|5th tee at Crystal Downs|
One of my all time favourite holes in golf is the 5th at Crystal Downs. I think the reason I love the hole so much is I’m not really sure there is a logical way to play the hole and for me that is a thrilling prospect. For the longest time I thought the hole was a one off. I assumed that the landscape was critical and Mackenzie’s unusual routing was sublime.
I’ve never found such a perfect hole as that, but lately I’ve noticed other similar ideas being used. One of the better ones is the 4th hole at Bandon Trails where Bill Coore used a high diagonal central spine to set up a fascinating driving hole. The concept for the green is different, but they are too holes that I feel are exceptional and unique
The problems stem from the hole being short and players not willing to play very cautiously. The drive over the ridge is uncomfortable due to the high ridge. The player is given multiple clues for lines, but none of the bunkering indicates the line most choose. Since most players play for the ridge or beyond close to the green, they unwittingly take on the toughest shot possible without realizing the unnecessary risk.
|From the green looking back at Bandon Trails|
There are two other options both shorter and more right, but it’s hard to take those lines when the left seems so inviting. What most fail to comprehend is how much the green is cut back into the other side of the hill and how much it matters that you are well positioned. Throw in the problems of side hill lies and most players struggle with the hole despite its benign length. Only a well placed shot, far to the right can find a flatter lie and easier approach, but few ever venture there.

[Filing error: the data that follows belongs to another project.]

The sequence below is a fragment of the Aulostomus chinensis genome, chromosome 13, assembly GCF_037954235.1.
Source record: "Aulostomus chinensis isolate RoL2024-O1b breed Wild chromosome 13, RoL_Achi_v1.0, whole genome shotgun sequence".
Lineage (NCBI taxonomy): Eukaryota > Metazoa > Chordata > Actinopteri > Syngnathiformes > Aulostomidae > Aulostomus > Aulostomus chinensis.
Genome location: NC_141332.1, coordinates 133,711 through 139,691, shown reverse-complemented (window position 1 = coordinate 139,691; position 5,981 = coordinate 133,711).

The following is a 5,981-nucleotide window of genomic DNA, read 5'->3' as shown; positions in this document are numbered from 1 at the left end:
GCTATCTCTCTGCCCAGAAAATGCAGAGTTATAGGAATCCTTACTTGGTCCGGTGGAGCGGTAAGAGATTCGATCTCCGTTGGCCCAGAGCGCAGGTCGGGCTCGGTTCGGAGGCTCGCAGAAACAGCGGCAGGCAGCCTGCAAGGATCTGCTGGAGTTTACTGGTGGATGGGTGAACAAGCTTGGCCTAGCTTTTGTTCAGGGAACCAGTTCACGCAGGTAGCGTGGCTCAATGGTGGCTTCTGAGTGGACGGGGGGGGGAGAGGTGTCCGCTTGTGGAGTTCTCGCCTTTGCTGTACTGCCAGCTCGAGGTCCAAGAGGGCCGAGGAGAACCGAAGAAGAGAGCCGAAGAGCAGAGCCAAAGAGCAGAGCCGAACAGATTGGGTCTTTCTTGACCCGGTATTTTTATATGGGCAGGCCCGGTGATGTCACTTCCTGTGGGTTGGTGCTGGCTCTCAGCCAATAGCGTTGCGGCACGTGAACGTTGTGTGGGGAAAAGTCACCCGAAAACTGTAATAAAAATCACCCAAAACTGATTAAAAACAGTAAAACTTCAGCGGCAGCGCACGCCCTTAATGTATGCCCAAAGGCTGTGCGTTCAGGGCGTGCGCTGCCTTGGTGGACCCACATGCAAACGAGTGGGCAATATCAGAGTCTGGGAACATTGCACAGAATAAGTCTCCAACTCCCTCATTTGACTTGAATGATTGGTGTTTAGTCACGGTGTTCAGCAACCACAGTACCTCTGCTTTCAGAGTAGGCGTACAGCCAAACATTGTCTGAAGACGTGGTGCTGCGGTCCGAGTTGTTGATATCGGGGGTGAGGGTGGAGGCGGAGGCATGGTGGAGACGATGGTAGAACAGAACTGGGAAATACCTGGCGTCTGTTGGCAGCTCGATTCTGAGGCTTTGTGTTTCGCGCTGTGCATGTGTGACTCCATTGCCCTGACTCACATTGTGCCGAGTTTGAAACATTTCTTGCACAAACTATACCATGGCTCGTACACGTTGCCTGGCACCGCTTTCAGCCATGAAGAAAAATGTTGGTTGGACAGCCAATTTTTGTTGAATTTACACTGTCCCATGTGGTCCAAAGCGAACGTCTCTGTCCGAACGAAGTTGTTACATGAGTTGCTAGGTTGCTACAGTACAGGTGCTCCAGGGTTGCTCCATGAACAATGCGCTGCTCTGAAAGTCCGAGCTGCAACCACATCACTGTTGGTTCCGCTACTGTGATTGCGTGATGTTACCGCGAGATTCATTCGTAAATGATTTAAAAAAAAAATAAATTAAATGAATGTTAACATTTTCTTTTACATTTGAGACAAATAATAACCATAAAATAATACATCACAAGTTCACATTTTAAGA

I always loved how Mackenzie or Maxwell placed a bunker dead on line with the green to suggest the carry to the green was possible, where in reality this line is pretty much certain death, particularly with the fall of the green.
So how do I use this template?
The diagonal ridge is really the key. It’s makes the drive a nightmare since you have the complexity of the angle which forces the ball to be turned over and then the risk of being too short or way too long which can cast a tee shot into big trouble. Since the green is cut on the far side, coming up short is a bad angle with a green going away. Contrastingly long will finds the down slope and unless the ball is turned over will be propelled way long and through the fairway. That’s why a key is to shorten the hole and allowing shorter clubs to be played, it justifies adding all this complexity. There is subtle version of this on the fairway on the 7th at
5th at Crystal Downs
4th at Bandon Trails